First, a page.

Patient-Centered: Good Health Care and Good Design

Apr 1, 2013, 6:00 AM, Posted by Beth Toner

Beth Toner

We’ve got design on our minds — from the design of health care’s physical environment to the design of the patient-provider interaction. We know all play a role in improving patient safety, the quality of care and even health outcomes.

To expand our understanding of design and to meet innovators who are putting their ideas into action, the Pioneer team has been sponsoring conferences, like the Mayo Clinic’s Transform, and attending others, like the GAIN—the AIGA Design for Social Value Conference or the Healthcare Experience Design conference, which I attended last week.

What is most intriguing to me about design — in realm of health care and more broadly — is how the ideas about how to do it right mirror our thinking about health care in general: it needs to be centered on the patient, both their needs and their unique experiences.

  • Good design reflects an understanding of the patient’s day-to-day experience. Health care providers have minimal time to spend with their patients and not enough time to get a good sense of what they struggle with every day. At Healthcare Experience Design, Helle Rohde Andersen and Eilidh Dickson from CIID Consulting highlighted the work they did with Novo Nordisk. To increase their understanding of what it was like to live with a chronic condition, they spent a week with individual patients with diabetes to observe what it really means to “manage” their disease. Through our support of Project HealthDesign, Pioneer has explored how “observations of daily living” can be integrated into clinical care, but how else we can gain this kind of understanding of the patient experience to improve their care and outcomes?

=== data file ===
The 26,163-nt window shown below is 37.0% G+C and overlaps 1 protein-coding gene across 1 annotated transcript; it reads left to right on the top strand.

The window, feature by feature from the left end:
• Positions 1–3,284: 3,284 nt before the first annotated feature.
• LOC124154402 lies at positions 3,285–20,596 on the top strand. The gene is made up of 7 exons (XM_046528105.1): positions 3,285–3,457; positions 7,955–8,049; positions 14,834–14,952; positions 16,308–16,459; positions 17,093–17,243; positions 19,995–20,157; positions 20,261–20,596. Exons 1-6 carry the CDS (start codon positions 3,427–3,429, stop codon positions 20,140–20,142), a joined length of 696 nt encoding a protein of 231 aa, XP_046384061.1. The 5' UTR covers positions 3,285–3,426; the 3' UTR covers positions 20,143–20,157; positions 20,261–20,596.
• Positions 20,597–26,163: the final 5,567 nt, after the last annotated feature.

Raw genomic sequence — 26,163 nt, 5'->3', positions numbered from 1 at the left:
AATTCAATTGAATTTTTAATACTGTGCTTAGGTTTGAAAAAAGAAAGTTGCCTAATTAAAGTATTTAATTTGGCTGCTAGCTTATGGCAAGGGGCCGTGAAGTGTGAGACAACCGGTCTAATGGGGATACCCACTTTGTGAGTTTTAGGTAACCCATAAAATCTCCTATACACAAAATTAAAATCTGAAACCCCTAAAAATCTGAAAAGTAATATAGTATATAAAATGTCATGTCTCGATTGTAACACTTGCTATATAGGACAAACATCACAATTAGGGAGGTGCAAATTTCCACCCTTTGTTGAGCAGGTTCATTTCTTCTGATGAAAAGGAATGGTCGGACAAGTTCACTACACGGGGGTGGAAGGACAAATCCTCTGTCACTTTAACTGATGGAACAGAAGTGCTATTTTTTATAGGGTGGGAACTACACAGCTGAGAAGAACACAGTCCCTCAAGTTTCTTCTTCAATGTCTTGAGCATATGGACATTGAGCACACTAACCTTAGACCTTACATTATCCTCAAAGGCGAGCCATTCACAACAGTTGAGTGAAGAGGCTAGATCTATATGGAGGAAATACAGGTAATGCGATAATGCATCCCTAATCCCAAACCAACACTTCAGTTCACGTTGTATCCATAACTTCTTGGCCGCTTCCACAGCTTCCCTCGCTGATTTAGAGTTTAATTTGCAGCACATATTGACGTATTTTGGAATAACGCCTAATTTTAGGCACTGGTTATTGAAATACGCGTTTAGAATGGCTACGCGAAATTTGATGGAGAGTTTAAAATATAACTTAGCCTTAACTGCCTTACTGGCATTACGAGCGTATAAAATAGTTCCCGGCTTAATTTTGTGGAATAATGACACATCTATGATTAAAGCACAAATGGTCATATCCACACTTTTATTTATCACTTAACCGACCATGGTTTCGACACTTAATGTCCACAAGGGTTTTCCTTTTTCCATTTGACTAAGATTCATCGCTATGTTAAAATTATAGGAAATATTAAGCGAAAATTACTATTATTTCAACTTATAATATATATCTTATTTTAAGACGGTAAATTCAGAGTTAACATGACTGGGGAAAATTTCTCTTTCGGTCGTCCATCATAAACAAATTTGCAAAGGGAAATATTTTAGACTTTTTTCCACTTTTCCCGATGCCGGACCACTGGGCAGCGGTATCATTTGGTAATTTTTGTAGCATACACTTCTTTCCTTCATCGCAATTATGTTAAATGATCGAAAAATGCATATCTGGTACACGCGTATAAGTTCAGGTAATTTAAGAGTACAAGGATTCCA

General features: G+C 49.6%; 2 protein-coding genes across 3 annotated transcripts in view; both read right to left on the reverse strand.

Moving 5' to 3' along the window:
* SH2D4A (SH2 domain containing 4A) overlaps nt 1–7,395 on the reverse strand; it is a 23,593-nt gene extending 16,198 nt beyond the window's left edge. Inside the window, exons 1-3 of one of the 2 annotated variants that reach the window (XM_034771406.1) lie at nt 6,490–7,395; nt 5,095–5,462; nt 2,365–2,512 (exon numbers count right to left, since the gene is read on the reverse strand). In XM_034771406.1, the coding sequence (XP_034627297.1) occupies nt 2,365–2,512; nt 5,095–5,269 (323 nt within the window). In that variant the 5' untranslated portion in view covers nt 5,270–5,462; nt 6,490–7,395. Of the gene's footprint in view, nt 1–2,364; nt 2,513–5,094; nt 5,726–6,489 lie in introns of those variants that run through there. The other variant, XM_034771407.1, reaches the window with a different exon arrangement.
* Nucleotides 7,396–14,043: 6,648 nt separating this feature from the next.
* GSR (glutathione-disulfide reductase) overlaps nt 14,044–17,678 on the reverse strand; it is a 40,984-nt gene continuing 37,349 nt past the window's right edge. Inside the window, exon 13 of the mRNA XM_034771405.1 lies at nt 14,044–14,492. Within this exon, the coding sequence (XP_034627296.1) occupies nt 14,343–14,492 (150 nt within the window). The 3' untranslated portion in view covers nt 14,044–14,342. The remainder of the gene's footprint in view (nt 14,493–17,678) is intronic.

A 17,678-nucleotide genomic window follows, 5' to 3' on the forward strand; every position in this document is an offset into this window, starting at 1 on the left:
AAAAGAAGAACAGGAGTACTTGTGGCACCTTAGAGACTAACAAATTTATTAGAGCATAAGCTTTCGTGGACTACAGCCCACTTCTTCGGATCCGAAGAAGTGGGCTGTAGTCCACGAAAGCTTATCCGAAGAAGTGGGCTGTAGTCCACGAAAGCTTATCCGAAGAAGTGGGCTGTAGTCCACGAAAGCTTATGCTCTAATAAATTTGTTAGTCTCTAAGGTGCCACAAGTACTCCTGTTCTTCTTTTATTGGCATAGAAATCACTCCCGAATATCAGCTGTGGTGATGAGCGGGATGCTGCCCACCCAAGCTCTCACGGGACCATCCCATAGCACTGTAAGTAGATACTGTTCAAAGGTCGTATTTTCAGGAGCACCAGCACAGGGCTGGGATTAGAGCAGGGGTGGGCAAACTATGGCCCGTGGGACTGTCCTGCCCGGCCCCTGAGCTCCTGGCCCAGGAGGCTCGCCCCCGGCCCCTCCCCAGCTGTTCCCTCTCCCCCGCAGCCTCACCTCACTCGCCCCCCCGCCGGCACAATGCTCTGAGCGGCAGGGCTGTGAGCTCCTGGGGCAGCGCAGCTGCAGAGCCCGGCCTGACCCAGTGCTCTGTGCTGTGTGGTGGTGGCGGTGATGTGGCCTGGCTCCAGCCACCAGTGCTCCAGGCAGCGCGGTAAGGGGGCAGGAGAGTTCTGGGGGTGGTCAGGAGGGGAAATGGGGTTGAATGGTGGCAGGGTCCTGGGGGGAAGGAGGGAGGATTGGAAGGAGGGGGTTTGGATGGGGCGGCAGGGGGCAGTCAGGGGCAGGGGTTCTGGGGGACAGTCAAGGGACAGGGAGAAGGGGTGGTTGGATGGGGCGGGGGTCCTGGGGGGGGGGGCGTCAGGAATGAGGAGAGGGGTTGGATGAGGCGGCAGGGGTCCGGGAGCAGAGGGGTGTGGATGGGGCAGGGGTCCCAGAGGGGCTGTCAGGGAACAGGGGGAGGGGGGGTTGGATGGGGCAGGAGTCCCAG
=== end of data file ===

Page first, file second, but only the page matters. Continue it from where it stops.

• Patient experience should inform design, but we should not presume all patients are the same. Jamie Heywood, founder of Pioneer grantee PatientsLikeMe, spoke passionately about learning from one patient and applying that knowledge to the next one — and the next one, and the next one. Anything less, he contends, “we should make malpractice.” Nevertheless, in his keynote address, Dr. David Sobel, medical director of patient education and health promotion for Kaiser Permanente, reminded us of the importance of personalizing one-on-one interactions with patients. How can we design systems, materials, equipment and interactions to reflect knowledge gathered over time while still allowing them to be tailored for the individual?
  • We need to get better at understanding and considering the unique experiences of underserved and vulnerable populations. Dr. Ivor Horn, a pediatrician working at Children’s Medical Center and the George Washington University School of Medicine in Washington, D.C., pointed out that those who are funding and designing innovation for health care don’t know much about the experiences of the people who need those innovations the most. “Why aren’t my patients hearing about FitBit?” Horn asked. What should we do to ensure greater equity in innovation?

Are there other design conferences we should attend? Is there work being done in health care design that should be on our radar? Are there ideas in design that may have applicability in health and health care that should be brought to our attention? We’re counting on you to let us know.